April 21, 2014 Leave a comment
For some of you reading this, the bad news is that you’re unemployed; but the good news is that you are in complete control of finding your next job.
In Drive: The Surprising Truth About What Motivates Us by Daniel Pink—he writes about how science and the business operation paradigm are out of sync. Jobseekers can learn how to better conduct their job search by embracing Pink’s theories.
Pink asserts that most people are motivated by intrinsic values, which he calls Motivation 3.0. More specifically, we’re driven by autonomy, mastery, and purpose. The predecessor to Motivation 3.0 is Motivation 2.0, which assumes we’re driven by money, rewards and reprimand—the carrot and stick theory, or extrinsic values. Motivation 1.0 satisfies our basic needs.
Unfortunately, many companies have not graduated to Motivation 3.0 and are stuck in Motivation 2.0, perhaps because management doesn’t trust their employees to act alone, doesn’t encourage them to challenge themselves, and doesn’t encourage them to see the purpose of their actions.
Autonomy: the urge to direct our own lives. Pink gives Google as an example of autonomy as a motivator, where employees are given 20% of their time to work on whatever they want. This, as a result, promotes creativity; and creativity often leads to better ideas and better products.
Mastery: the desire to get better and better at something that matters. The idea is to challenge yourself to be better and willing to accept failure. Some believe they never learn without failing and given the chance to correct their mistake/s. Have we evolved into a culture where failure is not an option?
Purpose: The yearning to do what we do at the service of something that is better than ourselves. What is your purpose in life? Is it to do what is simply required and receive an adequate performance review, or is your purpose to accomplish goals that grow you as an individual and, as a result, make the company better?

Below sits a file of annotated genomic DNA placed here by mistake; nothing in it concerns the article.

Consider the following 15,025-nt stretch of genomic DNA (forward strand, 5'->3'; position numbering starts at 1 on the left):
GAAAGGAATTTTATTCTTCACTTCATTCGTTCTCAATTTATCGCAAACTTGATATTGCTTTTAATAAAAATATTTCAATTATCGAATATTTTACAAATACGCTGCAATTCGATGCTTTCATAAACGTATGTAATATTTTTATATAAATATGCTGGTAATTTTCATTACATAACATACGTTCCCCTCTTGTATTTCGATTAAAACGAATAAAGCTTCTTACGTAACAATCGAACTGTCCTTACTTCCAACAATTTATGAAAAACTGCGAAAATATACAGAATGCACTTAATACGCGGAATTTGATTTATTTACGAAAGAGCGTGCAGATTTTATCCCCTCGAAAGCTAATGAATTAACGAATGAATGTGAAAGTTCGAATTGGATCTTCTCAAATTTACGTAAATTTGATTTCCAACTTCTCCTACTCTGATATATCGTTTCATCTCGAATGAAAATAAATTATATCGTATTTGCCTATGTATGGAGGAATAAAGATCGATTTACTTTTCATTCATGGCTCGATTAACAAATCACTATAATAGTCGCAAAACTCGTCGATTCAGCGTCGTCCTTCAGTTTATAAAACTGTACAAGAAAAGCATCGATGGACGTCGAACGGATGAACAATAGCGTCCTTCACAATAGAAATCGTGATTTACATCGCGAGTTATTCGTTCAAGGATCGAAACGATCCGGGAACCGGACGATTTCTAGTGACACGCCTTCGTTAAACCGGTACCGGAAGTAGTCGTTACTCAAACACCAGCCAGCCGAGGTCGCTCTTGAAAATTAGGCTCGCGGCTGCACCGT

How motivation plays a role in our job search. In my mind our motivation to get back to work comes from within. Certainly earning a paycheck is an extrinsic motivator, we need money to pay our bills, but what really motivates us is regaining our sense of identity and the daily routine we’ve grown accustomed to. Given that we are ultimately internally motivated, we need to take action and conduct a proper job search. Here are the steps you need to take:
Autonomy: I ask my jobseekers who is rewarding or reprimanding them for working hard and smart in their job search. Similarly, who is standing over them to make sure they network, write compelling résumés and cover letters? The answer is no one. They have complete autonomy in their job search—they’re in complete control of their actions. Further, jobseekers can conduct their job search however they see fit. There are rules, but breaking some rules can lead to success, not reprisal or being fired.
Mastery: Jobseekers must master the job search in order to be successful. Some haven’t written a résumé or been on an interview in 10, 20, even 30 years. There will be a lot of attempts and failures along the way. Many résumés will be rejected because they’re poorly written and don’t talk to the needs of each employer; many interviews won’t go well. But jobseekers must not lose their resolve—when they master the process, results will start pouring in.
Purpose: Without purpose, the other two elements of Motivation 3.0 are a moot point. Jobseekers’ plan should be general at first but become more specific as time goes on. With whom will they network, what companies will they target, what personal goals will they set for themselves? Their ultimate purpose is to secure an interview and finally a job. More advanced jobseekers will come to the aid of others who are looking for work. They will pay it forward.
Not all occupations require Motivation 3.0—take assembly, for example, where systematic work is the norm—but many people are happier and more productive in their jobs if they work in an environment where autonomy, mastery, and purpose are encouraged. Jobseekers who embrace Motivation 3.0. will be more productive because they’ll see more options and feel a greater sense of purpose.